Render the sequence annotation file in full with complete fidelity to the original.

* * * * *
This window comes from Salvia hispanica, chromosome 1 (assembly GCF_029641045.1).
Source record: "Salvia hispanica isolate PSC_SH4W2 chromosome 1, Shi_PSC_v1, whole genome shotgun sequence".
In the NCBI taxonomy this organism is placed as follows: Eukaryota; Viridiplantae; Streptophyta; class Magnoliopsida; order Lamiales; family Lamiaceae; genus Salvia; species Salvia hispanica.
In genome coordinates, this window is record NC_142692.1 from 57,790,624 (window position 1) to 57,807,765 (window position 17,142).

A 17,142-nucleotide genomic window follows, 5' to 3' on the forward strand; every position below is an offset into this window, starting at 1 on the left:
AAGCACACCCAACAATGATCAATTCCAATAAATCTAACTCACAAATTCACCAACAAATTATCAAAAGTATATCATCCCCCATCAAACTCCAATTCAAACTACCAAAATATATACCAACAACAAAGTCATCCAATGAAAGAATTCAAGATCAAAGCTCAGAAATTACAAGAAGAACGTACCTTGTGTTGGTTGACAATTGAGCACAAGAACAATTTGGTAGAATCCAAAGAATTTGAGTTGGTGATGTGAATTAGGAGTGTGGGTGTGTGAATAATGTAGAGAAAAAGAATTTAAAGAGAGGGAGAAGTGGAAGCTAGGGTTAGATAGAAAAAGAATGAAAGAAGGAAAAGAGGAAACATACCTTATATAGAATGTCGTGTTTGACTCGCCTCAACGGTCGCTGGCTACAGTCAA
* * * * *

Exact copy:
This window comes from Salvia hispanica, chromosome 1 (assembly GCF_029641045.1).
Source record: "Salvia hispanica isolate PSC_SH4W2 chromosome 1, Shi_PSC_v1, whole genome shotgun sequence".
In the NCBI taxonomy this organism is placed as follows: Eukaryota; Viridiplantae; Streptophyta; class Magnoliopsida; order Lamiales; family Lamiaceae; genus Salvia; species Salvia hispanica.
In genome coordinates, this window is record NC_142692.1 from 57,790,624 (window position 1) to 57,807,765 (window position 17,142).

A 17,142-nucleotide genomic window follows, 5' to 3' on the forward strand; every position below is an offset into this window, starting at 1 on the left:
AAGCACACCCAACAATGATCAATTCCAATAAATCTAACTCACAAATTCACCAACAAATTATCAAAAGTATATCATCCCCCATCAAACTCCAATTCAAACTACCAAAATATATACCAACAACAAAGTCATCCAATGAAAGAATTCAAGATCAAAGCTCAGAAATTACAAGAAGAACGTACCTTGTGTTGGTTGACAATTGAGCACAAGAACAATTTGGTAGAATCCAAAGAATTTGAGTTGGTGATGTGAATTAGGAGTGTGGGTGTGTGAATAATGTAGAGAAAAAGAATTTAAAGAGAGGGAGAAGTGGAAGCTAGGGTTAGATAGAAAAAGAATGAAAGAAGGAAAAGAGGAAACATACCTTATATAGAATGTCGTGTTTGACTCGCCTCAACGGTCGCTGGCTACAGTCAA